The 35-year-old goalie made a World Cup-record 16 saves against Belgium
Howard is loaded with tattoos
He was born in New Jersey to an African-American father and Hungarian mother
His coaches say he's one of the best keepers in the world
The word “epic” gets thrown around a lot these days, but there’s no other way to describe what we saw Tuesday.
It was an epic battle. Team USA goalie Tim Howard on one hand. The entire Belgian team on the other.
Facing the relentless onslaught of Belgium’s offense, Howard made 16 saves – setting a World Cup record.
The United States lost the match 2-1 and is out of the tourney, but the nation gained a soccer hero.
Here’s what you need to know about the 35-year-old Howard:
He’s a devout Christian
Faith is a key part of Howard’s life and shapes who he is.
“The most important thing in my life is Christ,” Howard said in a 2006 interview with Campus Crusade for Christ. “He’s more important to me than winning or losing or whether I’m playing or not. Everything else is just a bonus.”
He was born in North Brunswick, New Jersey, to an African-American father and a Hungarian mother.
He is all tatted up
Howard loves his body art.
You want ink, you got it – chest, abs, biceps, back.
His kids are there on his left pec. Jesus is on the left biceps. You’ll find his home state of New Jersey on his belly.
There’s a dove, too. A star. Some Roman numerals. The more you look, the more you find.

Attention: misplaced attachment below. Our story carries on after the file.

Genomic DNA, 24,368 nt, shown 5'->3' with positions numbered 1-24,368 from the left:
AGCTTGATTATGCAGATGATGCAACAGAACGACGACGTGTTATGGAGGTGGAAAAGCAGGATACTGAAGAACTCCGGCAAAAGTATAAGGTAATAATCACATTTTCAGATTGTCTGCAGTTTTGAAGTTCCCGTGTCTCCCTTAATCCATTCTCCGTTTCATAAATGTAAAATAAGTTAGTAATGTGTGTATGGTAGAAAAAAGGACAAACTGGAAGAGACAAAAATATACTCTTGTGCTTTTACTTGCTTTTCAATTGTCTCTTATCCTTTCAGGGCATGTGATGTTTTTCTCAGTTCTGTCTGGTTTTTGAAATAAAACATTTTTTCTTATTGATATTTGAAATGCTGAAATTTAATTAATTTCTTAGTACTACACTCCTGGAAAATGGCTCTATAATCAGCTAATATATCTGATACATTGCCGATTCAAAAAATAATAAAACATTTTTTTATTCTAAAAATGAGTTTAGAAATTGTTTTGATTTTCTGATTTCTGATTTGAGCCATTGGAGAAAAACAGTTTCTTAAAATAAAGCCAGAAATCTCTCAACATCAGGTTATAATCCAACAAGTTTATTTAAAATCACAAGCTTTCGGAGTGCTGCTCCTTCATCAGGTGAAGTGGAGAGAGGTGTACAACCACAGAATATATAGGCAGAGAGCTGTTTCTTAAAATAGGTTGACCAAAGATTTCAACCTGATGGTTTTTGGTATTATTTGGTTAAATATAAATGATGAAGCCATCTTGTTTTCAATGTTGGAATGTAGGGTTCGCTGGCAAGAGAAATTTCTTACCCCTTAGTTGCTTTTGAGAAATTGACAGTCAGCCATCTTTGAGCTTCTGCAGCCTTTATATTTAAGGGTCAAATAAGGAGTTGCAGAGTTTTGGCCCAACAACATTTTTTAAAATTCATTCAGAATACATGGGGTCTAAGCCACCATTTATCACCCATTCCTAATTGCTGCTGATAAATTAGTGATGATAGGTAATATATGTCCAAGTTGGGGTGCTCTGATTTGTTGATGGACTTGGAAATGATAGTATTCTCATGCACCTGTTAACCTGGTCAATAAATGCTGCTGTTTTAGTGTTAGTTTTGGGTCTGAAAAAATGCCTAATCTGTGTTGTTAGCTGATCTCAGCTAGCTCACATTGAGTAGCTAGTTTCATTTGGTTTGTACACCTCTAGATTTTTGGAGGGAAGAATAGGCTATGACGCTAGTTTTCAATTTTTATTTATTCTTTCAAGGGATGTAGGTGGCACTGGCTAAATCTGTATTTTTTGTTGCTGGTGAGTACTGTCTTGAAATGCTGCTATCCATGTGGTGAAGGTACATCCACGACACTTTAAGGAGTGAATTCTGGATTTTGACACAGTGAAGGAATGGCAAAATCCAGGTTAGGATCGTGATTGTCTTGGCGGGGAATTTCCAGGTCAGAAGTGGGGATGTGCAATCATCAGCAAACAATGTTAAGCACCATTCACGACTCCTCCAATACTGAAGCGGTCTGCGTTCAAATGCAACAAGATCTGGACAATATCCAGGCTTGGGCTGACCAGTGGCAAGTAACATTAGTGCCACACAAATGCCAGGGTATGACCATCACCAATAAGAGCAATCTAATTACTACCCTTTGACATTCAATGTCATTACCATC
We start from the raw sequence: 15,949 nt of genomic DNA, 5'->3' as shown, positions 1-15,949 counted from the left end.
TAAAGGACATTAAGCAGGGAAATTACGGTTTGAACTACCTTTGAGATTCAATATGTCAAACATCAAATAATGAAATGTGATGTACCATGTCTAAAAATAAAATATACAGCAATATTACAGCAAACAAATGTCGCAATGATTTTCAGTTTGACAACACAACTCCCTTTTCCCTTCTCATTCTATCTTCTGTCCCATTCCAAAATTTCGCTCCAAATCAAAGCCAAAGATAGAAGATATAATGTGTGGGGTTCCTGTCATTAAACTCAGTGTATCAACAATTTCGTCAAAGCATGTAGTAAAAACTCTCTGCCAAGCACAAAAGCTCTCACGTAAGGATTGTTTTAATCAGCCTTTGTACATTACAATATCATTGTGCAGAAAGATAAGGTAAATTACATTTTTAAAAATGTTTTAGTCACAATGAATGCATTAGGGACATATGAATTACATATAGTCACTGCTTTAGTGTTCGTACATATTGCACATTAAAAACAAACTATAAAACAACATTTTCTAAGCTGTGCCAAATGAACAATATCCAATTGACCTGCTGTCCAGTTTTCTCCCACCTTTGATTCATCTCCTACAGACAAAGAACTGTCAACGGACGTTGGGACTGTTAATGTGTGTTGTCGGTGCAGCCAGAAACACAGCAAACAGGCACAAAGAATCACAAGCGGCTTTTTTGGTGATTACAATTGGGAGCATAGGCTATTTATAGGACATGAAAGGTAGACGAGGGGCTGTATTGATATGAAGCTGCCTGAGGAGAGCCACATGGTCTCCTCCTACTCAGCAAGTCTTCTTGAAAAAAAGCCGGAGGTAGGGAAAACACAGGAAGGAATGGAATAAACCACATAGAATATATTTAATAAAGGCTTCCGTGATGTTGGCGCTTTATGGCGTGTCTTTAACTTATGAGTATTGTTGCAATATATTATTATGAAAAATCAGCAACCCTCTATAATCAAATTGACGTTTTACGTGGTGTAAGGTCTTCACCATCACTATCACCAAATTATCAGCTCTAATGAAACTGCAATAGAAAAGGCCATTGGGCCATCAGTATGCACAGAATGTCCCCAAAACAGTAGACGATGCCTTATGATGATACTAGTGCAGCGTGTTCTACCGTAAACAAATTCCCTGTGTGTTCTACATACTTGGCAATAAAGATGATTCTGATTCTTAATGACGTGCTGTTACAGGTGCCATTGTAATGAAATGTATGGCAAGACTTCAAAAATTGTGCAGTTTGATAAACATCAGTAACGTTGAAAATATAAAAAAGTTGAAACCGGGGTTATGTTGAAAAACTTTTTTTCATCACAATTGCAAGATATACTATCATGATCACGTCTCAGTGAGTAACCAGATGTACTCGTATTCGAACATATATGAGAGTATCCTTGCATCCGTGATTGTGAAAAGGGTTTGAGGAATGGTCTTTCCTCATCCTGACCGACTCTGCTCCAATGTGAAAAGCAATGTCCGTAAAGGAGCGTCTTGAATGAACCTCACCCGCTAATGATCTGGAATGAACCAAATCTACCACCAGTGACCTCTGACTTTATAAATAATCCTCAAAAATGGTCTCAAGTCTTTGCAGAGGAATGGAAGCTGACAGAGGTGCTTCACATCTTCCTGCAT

He is anti-fur
Howard bared his well-sculpted upper body for PETA’s “Ink, not mink” campaign.
The pitch? “Fur only looks good on its original owner. Be comfortable in your own skin, and let animals keep theirs.”
He lives with Tourette’s syndrome
For Howard, it’s not a big deal – just part of his life. But it does come with some misconceptions.
“It’s something that I live with every day. For me now in my life, it’s like breathing for me. If I woke up and didn’t have Tourette’s syndrome, it would feel weird – not better or worse, just different. So I’m very happy and comfortable with it,” he said.
Many know it only as the “swearing disease,” but only about 10% of people with Tourette’s syndrome swear uncontrollably.
“You know, we don’t all curse,” Howard told Yahoo Sports a couple of weeks ago. “I do on the field, unfortunately, to get my point across, but it’s not because of my condition.”
People with Tourette’s syndrome suffer from involuntary tics, which can be either verbal or physical. Physical tics may include jumping or twitching. People with the syndrome describe a tic as being like a sneeze, impossible to hold in without extreme discomfort.
He once scored a goal
How many goalkeepers can claim this feat?
While playing for Everton, his English Premier League team, Howard booted a ball the length of the pitch, catching the Bolton goalie by surprise.
The crowd and his teammates went nuts, but Howard told The Guardian he felt bad for the opposing keeper.
“You never want to see that happen,” he said. “It’s not nice, it’s embarrassing.”
He wasn’t really that good when he started out